You can't buy happiness. Objects--like all of the things you've purchased this weekend--won't make you a happier person. And even the success and wealth you desire won't make you happier than you are right now.
Similar results have been found in individuals who achieve things that we often define as success, like a promotion or some other great achievement. Quite simply, reaching a major milestone isn't suddenly going to make you happy if you're unhappy now.
So where do you go to find true happiness? The answer lies in a trait that is often overlooked in our consumer-driven world: compassion.
Compassion should drive everything you do if you want greater life satisfaction. It should influence how you interact with others, and how you treat yourself. While developing this trait may require a fair amount of effort, the benefits of compassion are well worth it.
Here are five ways that compassion can make a lasting difference in your life--and in the lives of those around you:
1. Service stimulates the brain's pleasure pathways and makes you feel good.
The most easily-recognizable form of compassion is service, and there is ample evidence highlighting how volunteering leads to happiness. Brain-imaging research has revealed that compassionate acts like giving money to charity activate the brain's pleasure centers in the same way as eating a sugary dessert.
Even more importantly, compassion helps us become less focused on ourselves and more focused on trying to help others. This is especially valuable when feeling stressed out or suffering from anxiety.
By focusing your attention on someone else's problems, you become less preoccupied with your own worries. Your brain becomes energized as you try to be part of someone else's solution, which allows you to tackle your own problems with renewed vigor.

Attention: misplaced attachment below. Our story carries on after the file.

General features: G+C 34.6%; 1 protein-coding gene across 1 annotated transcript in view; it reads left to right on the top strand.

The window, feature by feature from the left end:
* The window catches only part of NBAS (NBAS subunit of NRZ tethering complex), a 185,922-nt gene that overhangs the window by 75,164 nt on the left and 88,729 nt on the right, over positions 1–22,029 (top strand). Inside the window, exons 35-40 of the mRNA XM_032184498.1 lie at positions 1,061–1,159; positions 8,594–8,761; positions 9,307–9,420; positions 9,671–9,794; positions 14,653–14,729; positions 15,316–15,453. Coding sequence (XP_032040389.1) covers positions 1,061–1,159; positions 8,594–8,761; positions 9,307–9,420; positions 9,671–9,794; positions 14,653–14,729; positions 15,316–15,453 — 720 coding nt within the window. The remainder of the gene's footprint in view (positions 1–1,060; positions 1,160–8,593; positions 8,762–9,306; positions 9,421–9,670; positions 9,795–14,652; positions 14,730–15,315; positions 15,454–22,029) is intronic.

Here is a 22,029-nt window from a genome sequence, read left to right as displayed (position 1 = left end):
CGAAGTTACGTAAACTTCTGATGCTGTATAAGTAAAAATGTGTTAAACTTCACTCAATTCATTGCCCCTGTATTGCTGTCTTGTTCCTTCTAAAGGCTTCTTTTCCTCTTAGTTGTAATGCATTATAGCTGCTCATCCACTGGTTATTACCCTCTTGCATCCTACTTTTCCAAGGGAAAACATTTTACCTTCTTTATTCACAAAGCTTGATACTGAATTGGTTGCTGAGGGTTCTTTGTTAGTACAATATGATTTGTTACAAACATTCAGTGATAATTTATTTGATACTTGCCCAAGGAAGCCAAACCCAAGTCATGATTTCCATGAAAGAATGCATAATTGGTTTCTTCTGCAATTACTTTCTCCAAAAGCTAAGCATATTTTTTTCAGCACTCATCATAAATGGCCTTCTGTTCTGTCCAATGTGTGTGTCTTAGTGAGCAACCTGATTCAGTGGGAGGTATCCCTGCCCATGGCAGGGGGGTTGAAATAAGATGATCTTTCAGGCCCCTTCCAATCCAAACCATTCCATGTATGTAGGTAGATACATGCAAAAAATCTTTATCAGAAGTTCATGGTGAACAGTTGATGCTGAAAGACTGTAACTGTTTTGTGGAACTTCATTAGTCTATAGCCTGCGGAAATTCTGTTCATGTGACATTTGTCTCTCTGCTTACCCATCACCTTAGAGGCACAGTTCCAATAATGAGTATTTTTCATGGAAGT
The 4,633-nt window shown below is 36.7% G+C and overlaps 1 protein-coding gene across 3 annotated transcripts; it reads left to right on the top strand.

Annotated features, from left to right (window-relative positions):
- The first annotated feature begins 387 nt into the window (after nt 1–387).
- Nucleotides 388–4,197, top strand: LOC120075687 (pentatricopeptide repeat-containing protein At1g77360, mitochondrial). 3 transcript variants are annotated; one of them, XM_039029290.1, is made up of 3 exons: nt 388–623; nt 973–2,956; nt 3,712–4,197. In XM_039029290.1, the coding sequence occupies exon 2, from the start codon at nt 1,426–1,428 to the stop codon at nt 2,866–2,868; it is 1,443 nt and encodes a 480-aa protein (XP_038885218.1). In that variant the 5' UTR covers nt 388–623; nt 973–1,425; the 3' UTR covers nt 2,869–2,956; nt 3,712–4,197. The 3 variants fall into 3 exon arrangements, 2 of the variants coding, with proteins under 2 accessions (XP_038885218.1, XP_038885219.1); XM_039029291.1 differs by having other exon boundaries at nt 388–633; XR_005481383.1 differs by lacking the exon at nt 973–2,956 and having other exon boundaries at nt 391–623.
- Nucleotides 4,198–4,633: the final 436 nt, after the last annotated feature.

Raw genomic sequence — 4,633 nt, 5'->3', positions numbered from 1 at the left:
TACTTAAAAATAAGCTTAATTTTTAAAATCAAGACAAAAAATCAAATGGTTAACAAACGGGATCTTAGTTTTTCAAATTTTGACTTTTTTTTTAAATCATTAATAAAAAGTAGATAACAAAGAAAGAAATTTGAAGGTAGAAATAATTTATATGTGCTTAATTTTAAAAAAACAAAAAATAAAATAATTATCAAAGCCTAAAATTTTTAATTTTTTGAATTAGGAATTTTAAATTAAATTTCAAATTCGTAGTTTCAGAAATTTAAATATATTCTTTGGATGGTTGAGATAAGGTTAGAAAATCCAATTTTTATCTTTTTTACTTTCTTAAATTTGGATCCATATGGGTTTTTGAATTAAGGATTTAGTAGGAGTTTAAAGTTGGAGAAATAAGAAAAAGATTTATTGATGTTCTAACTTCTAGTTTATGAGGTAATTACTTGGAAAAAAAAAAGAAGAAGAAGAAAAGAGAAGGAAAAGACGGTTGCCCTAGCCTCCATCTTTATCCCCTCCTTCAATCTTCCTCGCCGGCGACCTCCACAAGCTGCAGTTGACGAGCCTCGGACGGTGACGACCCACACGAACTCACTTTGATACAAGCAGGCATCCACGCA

2. Helping others is contagious (and improves other people's lives).
When someone observes you performing a compassionate act, they become more likely to become motivated to help others as well.
Many businesses and charitable organizations have taken steps to tap into this community-driven power. One example of this is Occasion Station, a personal, gift-shopping platform, which created a "Smart Gifting" program that allows its premium members to send gifts to charitable organizations like the Miracle Foundation or Cake4Kids. This setup allows users to share these gift lists with friends and family to encourage additional charitable giving.
As Occasion Station's founder and CEO Felix Odigie explains, "So many people want to give, but they don't know where to start and want to know who they're gifting to. By providing a platform that spreads the word about charitable giving, it's been amazing to see how much people are willing to contribute once they become aware of the opportunities that are out there."
3. Compassion makes you a better, happier person.
Focusing on money and success can make it easy to criticize yourself when you don't live up to preconceived standards or fail to accomplish a particular goal. This can be detrimental to your self-esteem and overall well-being.
Rather than criticizing yourself for your shortcomings and failures, Kristin Neff recommends that you treat yourself "in the same way you would treat a treasured friend."
Simple habits such as using soothing self-talk when you are upset, quieting your inner critic, or even writing an affirming letter can increase happiness and reduce symptoms of depression.
4. Compassion builds stronger social connections.
Volunteering provides new opportunities for social interaction, which has been found to provide a wide range of physical and mental health benefits.
Working together to serve others strengthens relationships, allowing you to form deeper connections that can provide much-needed emotional support during hard times. This in turn combats social isolation and loneliness, which can cause serious harm to your mental and emotional health.
5. Compassion improves your physical health, too.
Compassionate behavior has a significant impact on your emotional well-being, but volunteers often experience physical health benefits as well. Many volunteer opportunities help us get moving much more than when we're sitting at our desks from 9 to 5.
A brief from the Corporation for National and Community Service reports that those who volunteer for 100 hours per year are 33% less likely "to report bad health" in comparison to those who don't volunteer, with benefits included reduced risk of hypertension, mortality and more.
Other research has even found volunteering to lower the risk of dementia! With improved physical health, it's easier to stay happy and have the energy you need for everyday activities.
While money and success can bring a temporary boost to your spirits, the only way to achieve lasting happiness is to develop an attitude of gratitude focused on compassion for yourself and others.